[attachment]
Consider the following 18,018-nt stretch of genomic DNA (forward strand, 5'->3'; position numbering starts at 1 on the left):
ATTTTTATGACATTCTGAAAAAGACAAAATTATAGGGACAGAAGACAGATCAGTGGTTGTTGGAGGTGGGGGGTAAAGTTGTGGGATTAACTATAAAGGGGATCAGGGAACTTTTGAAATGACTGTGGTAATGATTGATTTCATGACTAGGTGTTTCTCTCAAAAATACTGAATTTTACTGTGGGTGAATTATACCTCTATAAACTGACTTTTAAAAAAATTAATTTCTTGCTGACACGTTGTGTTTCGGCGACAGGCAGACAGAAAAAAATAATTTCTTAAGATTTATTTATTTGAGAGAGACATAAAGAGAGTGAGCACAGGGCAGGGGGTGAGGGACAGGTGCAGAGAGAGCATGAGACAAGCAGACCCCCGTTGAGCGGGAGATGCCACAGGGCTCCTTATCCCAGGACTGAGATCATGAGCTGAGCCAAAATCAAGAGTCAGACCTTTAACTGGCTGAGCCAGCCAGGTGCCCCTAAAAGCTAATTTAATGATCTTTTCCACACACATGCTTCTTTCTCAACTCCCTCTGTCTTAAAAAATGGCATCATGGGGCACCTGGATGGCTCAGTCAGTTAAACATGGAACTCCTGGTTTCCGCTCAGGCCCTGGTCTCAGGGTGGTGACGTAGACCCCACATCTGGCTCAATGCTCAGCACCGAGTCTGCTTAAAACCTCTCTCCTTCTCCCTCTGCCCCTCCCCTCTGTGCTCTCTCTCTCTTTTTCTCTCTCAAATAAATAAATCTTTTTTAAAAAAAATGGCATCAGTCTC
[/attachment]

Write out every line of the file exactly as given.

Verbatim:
Consider the following 18,018-nt stretch of genomic DNA (forward strand, 5'->3'; position numbering starts at 1 on the left):
ATTTTTATGACATTCTGAAAAAGACAAAATTATAGGGACAGAAGACAGATCAGTGGTTGTTGGAGGTGGGGGGTAAAGTTGTGGGATTAACTATAAAGGGGATCAGGGAACTTTTGAAATGACTGTGGTAATGATTGATTTCATGACTAGGTGTTTCTCTCAAAAATACTGAATTTTACTGTGGGTGAATTATACCTCTATAAACTGACTTTTAAAAAAATTAATTTCTTGCTGACACGTTGTGTTTCGGCGACAGGCAGACAGAAAAAAATAATTTCTTAAGATTTATTTATTTGAGAGAGACATAAAGAGAGTGAGCACAGGGCAGGGGGTGAGGGACAGGTGCAGAGAGAGCATGAGACAAGCAGACCCCCGTTGAGCGGGAGATGCCACAGGGCTCCTTATCCCAGGACTGAGATCATGAGCTGAGCCAAAATCAAGAGTCAGACCTTTAACTGGCTGAGCCAGCCAGGTGCCCCTAAAAGCTAATTTAATGATCTTTTCCACACACATGCTTCTTTCTCAACTCCCTCTGTCTTAAAAAATGGCATCATGGGGCACCTGGATGGCTCAGTCAGTTAAACATGGAACTCCTGGTTTCCGCTCAGGCCCTGGTCTCAGGGTGGTGACGTAGACCCCACATCTGGCTCAATGCTCAGCACCGAGTCTGCTTAAAACCTCTCTCCTTCTCCCTCTGCCCCTCCCCTCTGTGCTCTCTCTCTCTTTTTCTCTCTCAAATAAATAAATCTTTTTTAAAAAAAATGGCATCAGTCTC